Currently, around half my practice is working with guys who are using or have been involved in Chemsex. It wasn’t like that even two years ago. Whilst there have always been clients who use drugs recreationally in a sexual context, the current situation of Chemsex (specifiCrystal_crack_pipecally Meth, Meph and G) is producing some unique challenges and situations.

I’m learning all the time, from my clients, my friends, my sexual partners and my colleagues about what’s going on here and I’ve been wondering why this has become such a big issue so quickly.

Everyone’s story is of course unique which is why I love my work and have never got bored, and I won’t be breaching any professional confidences here tonight. There are clearly lots of reasons why this is going on.

I have been reading the new Sigma research report which came out on Friday with keen interest and I am seeing what they found in my own practice.

A number of people who have got into trouble with Chemsex have had psychosexual performance difficulties: for example, problems with rapid ejaculation disappear on Chems and men can have sex for hours. This in fact can lead to the opposite problem, not being able to cum and so having to find more guys to have sex with in the hope that they will eventually reach a happy ending.

Concerns about bodies, dick size, what they see as their shameful kinky sexual desires all fade into the background when people get high.

Others report trauma over HIV disclosure and rejection from negative guys who don’t realise what ‘undetectable’ now means.

Most guys do it because sex on Chems feels great,. But then find they can’t remember how to have sex sober, or tell me they’ve never had enjoyable sex sober.

More depressingly they don’t believe anyone would want to have sex with them sober, so prevalent is the availability of Chemsex in some parts of London, and sometimes of the day/night that it’s hard to use sexual networking apps and find guys who aren’t high.

Some men hope to meet someone they really connect with, find a boyfriend and leave the party scene. The drugs give them a sense of intimacy and connection but they find that closeness and connection hard to sustain when they come down.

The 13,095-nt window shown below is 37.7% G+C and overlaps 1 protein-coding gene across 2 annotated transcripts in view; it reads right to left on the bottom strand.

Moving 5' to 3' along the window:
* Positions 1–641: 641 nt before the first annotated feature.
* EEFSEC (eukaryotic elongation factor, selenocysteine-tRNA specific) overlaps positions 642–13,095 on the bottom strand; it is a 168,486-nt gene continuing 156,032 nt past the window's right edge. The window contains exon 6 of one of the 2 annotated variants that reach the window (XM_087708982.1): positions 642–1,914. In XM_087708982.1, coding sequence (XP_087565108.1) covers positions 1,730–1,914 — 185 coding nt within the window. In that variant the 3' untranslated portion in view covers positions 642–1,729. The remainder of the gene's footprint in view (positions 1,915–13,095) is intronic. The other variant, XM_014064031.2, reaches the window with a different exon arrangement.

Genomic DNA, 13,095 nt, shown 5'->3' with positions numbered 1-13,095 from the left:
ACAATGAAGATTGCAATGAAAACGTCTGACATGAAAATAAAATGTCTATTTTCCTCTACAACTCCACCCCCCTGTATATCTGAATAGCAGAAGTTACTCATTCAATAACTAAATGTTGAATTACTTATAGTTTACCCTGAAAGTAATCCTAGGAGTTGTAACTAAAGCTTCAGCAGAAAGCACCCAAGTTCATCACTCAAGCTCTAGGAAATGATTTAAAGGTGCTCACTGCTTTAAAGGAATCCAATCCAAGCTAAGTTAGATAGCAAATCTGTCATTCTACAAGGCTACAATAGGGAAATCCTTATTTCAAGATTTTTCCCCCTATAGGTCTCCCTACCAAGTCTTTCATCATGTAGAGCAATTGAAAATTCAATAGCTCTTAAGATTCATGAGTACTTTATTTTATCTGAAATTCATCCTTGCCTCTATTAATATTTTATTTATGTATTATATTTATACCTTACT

I’m concerned that by inconsistently taking their anti-retroviral medication many positive guys might well think they’re undetectable because they were when they last had their bloods checked 6 months ago, but the virus has been replicating and unwittingly they might be passing the virus on to a new generation – where smart people understand that a a stable and undetectable viral load means they’re pretty safe to fuck without condoms, but still we see the figures of new cases of HIV climbing through the roof. On average 20 new cases of HIV diagnosed a week in London, and where are the support groups for this many guys, THT?

But the thing that concerns me most though, is how the Benefits Agency are closing in on Long Term Survivors.

Many HIV +ve guys have been on fairly substantial disability benefits for decades awarded at the beginning of the AIDS epidemic when everyone expected them to die.

In the 90’s getting high levels of disability benefits was relatively easy. Unlimited tube and bus travel, perhaps a new Motability car every few years, and Carers allowances meant they could afford not to worry about returning to work when their health stabilised. These benefits will not only be lost once they get reviewed and reassessed as fit for work. They may face fraud investigations for not advising of a change in circumstances.

These men probably, in their 40s-50’s have been out of the workforce for such a long time and may have little chance of finding work especially as we’re in the middle of a recession.

How easy it would be to just take a larger dose of G and end it all – maybe alone, maybe at a party in an ‘accidental’ overdose. This is a frightening prospect.

David Hoyle refers to gay men as being The Greatest Suicide Cult in History. Perhaps THIS is what we’re seeing in the increasing use of Chems and sex? A bunch of gay guys about to lose their benefits and with little prospect of work. Why wouldn’t they be dancing on the Titanic?

What is our multimillion pound HIV charity doing to prepare and support these long term survivors and offer help and hope?

Dominic Davies
Director